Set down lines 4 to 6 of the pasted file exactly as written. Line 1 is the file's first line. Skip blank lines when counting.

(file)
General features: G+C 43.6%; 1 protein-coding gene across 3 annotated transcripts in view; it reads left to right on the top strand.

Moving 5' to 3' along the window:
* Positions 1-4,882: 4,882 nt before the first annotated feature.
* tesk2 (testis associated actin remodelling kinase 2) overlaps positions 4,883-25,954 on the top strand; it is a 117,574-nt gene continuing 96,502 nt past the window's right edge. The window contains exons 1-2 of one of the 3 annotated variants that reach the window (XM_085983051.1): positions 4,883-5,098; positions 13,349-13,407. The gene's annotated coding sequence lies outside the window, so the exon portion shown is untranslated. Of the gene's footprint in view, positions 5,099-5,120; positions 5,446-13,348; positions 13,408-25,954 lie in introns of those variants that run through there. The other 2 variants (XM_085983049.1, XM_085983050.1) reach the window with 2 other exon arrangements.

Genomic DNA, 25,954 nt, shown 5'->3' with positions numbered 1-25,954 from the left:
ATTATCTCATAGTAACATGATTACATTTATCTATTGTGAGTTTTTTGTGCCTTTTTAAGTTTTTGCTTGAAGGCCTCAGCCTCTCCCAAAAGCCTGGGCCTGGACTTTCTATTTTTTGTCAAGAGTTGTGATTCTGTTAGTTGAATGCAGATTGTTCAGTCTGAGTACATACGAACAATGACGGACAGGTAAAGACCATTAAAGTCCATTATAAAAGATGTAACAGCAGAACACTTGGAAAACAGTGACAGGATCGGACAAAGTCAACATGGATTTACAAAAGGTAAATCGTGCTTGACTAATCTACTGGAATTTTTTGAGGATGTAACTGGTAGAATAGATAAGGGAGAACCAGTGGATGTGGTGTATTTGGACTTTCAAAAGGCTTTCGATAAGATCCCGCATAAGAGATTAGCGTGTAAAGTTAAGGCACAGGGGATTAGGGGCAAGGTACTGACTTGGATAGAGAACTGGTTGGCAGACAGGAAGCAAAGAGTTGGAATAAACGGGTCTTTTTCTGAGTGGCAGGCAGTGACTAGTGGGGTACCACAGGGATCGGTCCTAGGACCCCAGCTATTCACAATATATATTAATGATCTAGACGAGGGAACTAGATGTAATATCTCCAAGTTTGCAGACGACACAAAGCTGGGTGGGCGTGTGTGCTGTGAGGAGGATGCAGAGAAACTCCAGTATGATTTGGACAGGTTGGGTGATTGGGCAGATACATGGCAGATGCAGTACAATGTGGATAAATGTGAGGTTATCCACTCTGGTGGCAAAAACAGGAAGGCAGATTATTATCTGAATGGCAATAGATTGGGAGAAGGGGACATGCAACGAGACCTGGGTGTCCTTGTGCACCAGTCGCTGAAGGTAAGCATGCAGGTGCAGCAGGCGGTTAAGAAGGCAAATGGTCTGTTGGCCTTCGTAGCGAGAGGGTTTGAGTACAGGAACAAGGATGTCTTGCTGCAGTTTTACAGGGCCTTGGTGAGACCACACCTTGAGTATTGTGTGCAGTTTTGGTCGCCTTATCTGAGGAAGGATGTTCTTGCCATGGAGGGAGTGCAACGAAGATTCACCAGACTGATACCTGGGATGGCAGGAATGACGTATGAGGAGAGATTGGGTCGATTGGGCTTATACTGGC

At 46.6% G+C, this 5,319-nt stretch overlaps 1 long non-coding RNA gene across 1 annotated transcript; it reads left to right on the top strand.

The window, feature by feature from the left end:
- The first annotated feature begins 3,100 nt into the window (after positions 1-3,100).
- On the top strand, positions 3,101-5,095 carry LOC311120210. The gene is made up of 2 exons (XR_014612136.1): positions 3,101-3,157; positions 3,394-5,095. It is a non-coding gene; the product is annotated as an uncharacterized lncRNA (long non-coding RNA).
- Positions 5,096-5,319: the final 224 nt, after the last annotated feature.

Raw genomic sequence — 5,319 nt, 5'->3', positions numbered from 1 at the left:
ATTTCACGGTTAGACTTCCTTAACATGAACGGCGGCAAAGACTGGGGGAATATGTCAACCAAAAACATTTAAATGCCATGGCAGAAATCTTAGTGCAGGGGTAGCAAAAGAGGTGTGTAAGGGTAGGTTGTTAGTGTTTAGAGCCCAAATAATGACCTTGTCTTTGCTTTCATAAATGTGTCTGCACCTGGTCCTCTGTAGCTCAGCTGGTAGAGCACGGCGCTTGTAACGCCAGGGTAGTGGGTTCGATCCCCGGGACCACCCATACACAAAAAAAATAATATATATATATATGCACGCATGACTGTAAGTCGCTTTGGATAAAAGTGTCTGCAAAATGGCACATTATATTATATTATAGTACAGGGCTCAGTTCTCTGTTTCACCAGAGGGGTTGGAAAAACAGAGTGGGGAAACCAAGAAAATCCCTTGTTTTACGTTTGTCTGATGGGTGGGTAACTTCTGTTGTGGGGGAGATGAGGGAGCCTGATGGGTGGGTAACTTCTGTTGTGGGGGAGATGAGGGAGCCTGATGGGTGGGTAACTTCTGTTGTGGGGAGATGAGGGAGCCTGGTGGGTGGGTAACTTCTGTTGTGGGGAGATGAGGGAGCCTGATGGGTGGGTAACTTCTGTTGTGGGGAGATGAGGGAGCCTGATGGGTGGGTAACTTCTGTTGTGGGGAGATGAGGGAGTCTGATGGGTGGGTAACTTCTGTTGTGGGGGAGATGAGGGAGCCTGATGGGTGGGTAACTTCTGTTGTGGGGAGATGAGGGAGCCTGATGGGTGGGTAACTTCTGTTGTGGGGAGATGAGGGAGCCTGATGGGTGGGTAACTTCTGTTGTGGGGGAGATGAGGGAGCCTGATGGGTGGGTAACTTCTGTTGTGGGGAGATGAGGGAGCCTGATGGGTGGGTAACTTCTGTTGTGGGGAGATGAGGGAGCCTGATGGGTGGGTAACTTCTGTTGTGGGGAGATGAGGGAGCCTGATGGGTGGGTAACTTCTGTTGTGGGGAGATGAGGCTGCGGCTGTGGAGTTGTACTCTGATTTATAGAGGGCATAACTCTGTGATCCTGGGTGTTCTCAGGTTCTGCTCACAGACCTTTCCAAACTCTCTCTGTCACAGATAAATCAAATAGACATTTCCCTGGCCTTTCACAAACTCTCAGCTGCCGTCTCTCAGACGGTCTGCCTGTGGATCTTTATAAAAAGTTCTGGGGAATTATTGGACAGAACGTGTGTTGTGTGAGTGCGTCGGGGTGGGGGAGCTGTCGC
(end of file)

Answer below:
* tesk2 (testis associated actin remodelling kinase 2) overlaps positions 4,883-25,954 on the top strand; it is a 117,574-nt gene continuing 96,502 nt past the window's right edge. The window contains exons 1-2 of one of the 3 annotated variants that reach the window (XM_085983051.1): positions 4,883-5,098; positions 13,349-13,407. The gene's annotated coding sequence lies outside the window, so the exon portion shown is untranslated. Of the gene's footprint in view, positions 5,099-5,120; positions 5,446-13,348; positions 13,408-25,954 lie in introns of those variants that run through there. The other 2 variants (XM_085983049.1, XM_085983050.1) reach the window with 2 other exon arrangements.

Genomic DNA, 25,954 nt, shown 5'->3' with positions numbered 1-25,954 from the left:
ATTATCTCATAGTAACATGATTACATTTATCTATTGTGAGTTTTTTGTGCCTTTTTAAGTTTTTGCTTGAAGGCCTCAGCCTCTCCCAAAAGCCTGGGCCTGGACTTTCTATTTTTTGTCAAGAGTTGTGATTCTGTTAGTTGAATGCAGATTGTTCAGTCTGAGTACATACGAACAATGACGGACAGGTAAAGACCATTAAAGTCCATTATAAAAGATGTAACAGCAGAACACTTGGAAAACAGTGACAGGATCGGACAAAGTCAACATGGATTTACAAAAGGTAAATCGTGCTTGACTAATCTACTGGAATTTTTTGAGGATGTAACTGGTAGAATAGATAAGGGAGAACCAGTGGATGTGGTGTATTTGGACTTTCAAAAGGCTTTCGATAAGATCCCGCATAAGAGATTAGCGTGTAAAGTTAAGGCACAGGGGATTAGGGGCAAGGTACTGACTTGGATAGAGAACTGGTTGGCAGACAGGAAGCAAAGAGTTGGAATAAACGGGTCTTTTTCTGAGTGGCAGGCAGTGACTAGTGGGGTACCACAGGGATCGGTCCTAGGACCCCAGCTATTCACAATATATATTAATGATCTAGACGAGGGAACTAGATGTAATATCTCCAAGTTTGCAGACGACACAAAGCTGGGTGGGCGTGTGTGCTGTGAGGAGGATGCAGAGAAACTCCAGTATGATTTGGACAGGTTGGGTGATTGGGCAGATACATGGCAGATGCAGTACAATGTGGATAAATGTGAGGTTATCCACTCTGGTGGCAAAAACAGGAAGGCAGATTATTATCTGAATGGCAATAGATTGGGAGAAGGGGACATGCAACGAGACCTGGGTGTCCTTGTGCACCAGTCGCTGAAGGTAAGCATGCAGGTGCAGCAGGCGGTTAAGAAGGCAAATGGTCTGTTGGCCTTCGTAGCGAGAGGGTTTGAGTACAGGAACAAGGATGTCTTGCTGCAGTTTTACAGGGCCTTGGTGAGACCACACCTTGAGTATTGTGTGCAGTTTTGGTCGCCTTATCTGAGGAAGGATGTTCTTGCCATGGAGGGAGTGCAACGAAGATTCACCAGACTGATACCTGGGATGGCAGGAATGACGTATGAGGAGAGATTGGGTCGATTGGGCTTATACTGGC